Just like ourselves, calves are constantly surrounded by microorganisms. However, only a few of those microorganisms are truly pathogens and therefore capable of causing disease. I firmly believe that good hygiene makes all the difference at the farm. But how does it work?
Prevention is better than cure
In the broadest sense of the word, hygiene refers to preventive measures, on the one hand aimed at preventing diseases and on the other hand at maintaining animal welfare and fitness at the required level. These preventive measures are carried out on our farm, on the basis of protocols. A protocol-based approach means that everyone works in the same way, thereby reducing the risk of contamination to the minimum possible. After all, surely prevention is better than cure?
To keep pathogens away from the calves, we work to maintain the best possible level of hygiene. Within calf rearing, we have developed a number of different protocols for keeping the level of contamination as low as possible on the farm. Each calf has its own weaning bucket for the entire time it spends in the igloo. After the calf leaves the igloo, the weaning bucket is cleaned with water and disinfectant. The buckets are then left to drain for several days.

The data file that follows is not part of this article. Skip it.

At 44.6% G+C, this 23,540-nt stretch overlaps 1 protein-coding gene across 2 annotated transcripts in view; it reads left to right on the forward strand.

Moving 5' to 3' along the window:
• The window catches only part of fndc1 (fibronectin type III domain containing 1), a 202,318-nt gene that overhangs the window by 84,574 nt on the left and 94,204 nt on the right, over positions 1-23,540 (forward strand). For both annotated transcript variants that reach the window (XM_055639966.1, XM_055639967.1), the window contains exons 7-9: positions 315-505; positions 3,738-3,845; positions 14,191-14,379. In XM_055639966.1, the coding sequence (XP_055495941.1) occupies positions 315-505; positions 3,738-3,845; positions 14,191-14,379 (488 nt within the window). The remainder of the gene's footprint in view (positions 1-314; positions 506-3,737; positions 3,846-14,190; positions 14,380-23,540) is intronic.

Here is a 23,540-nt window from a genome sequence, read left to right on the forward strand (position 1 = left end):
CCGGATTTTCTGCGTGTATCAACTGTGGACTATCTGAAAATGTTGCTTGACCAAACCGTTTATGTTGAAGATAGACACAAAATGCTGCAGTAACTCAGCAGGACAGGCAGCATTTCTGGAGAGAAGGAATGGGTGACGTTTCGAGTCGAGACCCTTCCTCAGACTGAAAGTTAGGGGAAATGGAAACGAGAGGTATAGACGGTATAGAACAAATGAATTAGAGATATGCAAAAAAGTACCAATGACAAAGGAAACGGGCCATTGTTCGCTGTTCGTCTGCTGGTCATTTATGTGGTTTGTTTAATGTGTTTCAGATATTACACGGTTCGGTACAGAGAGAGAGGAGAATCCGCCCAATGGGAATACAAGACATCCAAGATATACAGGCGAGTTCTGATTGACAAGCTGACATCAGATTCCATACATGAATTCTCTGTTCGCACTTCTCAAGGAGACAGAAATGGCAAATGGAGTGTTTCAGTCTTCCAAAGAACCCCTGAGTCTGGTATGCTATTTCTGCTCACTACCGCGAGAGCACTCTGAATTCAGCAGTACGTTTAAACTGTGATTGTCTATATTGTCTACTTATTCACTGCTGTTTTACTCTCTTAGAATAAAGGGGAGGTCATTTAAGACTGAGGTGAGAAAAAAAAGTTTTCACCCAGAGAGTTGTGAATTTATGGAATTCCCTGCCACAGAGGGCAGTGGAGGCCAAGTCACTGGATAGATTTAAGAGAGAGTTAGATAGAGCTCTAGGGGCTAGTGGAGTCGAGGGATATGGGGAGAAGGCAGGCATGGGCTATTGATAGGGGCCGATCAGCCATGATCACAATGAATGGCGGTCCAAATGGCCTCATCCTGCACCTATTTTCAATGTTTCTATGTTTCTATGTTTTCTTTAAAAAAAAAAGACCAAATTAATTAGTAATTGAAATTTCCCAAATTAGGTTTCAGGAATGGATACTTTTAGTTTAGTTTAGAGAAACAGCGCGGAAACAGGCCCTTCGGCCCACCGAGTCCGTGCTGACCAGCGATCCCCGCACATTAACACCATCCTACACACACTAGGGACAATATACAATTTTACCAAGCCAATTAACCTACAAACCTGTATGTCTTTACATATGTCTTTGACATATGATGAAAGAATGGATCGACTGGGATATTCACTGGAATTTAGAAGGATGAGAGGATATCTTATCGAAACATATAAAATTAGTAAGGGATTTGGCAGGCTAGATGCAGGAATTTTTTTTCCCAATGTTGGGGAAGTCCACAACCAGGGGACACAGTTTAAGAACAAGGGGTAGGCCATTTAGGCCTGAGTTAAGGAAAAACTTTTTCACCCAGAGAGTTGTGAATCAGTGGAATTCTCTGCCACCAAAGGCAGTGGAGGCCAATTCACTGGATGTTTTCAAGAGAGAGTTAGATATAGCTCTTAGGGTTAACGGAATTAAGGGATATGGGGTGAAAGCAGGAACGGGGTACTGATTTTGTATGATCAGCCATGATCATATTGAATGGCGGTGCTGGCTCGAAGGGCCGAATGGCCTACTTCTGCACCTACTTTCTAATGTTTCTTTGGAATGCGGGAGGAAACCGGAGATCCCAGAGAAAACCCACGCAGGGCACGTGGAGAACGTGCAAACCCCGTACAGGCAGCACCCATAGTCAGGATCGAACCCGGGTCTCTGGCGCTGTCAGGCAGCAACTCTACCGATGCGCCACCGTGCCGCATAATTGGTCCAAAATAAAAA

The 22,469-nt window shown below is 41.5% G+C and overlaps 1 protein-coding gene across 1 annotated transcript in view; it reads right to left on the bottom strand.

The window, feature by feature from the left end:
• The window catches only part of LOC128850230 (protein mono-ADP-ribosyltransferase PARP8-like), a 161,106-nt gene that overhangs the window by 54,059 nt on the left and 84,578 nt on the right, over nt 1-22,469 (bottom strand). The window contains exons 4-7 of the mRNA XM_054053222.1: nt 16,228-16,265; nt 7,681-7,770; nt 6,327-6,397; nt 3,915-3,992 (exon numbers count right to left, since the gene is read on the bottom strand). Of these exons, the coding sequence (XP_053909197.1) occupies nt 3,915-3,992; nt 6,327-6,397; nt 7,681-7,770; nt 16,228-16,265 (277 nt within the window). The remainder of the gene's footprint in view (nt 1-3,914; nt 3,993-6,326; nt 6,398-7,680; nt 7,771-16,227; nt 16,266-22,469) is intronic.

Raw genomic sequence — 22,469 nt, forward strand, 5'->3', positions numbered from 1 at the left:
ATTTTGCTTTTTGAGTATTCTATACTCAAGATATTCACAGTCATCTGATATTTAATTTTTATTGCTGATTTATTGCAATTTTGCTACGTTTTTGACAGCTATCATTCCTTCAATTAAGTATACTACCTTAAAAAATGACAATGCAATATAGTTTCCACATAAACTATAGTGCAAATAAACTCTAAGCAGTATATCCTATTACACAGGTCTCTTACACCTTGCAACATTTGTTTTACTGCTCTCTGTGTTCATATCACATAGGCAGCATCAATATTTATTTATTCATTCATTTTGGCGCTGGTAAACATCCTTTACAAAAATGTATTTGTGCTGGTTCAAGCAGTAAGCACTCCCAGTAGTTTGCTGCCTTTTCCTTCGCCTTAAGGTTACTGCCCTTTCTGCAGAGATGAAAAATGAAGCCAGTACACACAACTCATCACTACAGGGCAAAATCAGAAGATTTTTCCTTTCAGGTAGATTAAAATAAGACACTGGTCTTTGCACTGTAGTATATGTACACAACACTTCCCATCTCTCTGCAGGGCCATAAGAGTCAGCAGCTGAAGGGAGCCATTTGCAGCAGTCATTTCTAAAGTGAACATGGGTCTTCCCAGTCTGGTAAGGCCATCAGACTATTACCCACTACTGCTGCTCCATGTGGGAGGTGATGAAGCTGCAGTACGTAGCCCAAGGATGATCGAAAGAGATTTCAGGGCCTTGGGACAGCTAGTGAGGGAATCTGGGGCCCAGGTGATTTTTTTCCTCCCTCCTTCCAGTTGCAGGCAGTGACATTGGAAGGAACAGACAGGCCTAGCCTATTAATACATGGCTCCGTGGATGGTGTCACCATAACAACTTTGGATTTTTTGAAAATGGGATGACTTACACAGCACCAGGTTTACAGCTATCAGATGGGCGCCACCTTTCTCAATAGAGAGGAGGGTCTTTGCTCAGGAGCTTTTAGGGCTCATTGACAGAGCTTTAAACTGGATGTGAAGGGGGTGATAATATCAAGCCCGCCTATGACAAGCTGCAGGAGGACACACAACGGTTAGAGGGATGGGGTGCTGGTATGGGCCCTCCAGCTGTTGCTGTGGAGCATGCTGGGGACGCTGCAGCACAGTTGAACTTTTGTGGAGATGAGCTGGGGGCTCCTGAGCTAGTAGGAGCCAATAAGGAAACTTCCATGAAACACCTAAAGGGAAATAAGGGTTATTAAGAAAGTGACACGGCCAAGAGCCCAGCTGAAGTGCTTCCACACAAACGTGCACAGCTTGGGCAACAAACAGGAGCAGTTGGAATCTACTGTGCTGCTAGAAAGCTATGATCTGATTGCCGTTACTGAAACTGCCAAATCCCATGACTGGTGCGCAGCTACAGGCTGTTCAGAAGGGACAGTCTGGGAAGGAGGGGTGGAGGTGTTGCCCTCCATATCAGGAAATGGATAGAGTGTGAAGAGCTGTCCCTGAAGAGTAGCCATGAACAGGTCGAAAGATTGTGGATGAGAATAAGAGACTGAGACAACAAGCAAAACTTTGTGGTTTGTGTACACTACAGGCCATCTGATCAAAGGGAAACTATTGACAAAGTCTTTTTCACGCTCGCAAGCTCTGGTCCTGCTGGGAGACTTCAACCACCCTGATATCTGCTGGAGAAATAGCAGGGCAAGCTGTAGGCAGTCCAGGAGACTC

The farmyard is also forbidden territory for calf dealers. Calves we do not intend to keep are delivered to the calf dealer on collection day, via a separate igloo which is positioned close to the road.
But do you ever think about the following situation? You have entered the calf shed and step over the feed gate … you have just placed your boots on the feed that the calves are about to eat, manure and all, from your contaminated boots. On our farm, we try to make sure we never step over the gate at a point where there is feed on the floor. We have also created a space in each shed where boots can be cleaned, reducing the risk of cross-contamination.
They are just a few minor adjustments, but they can make a world of difference!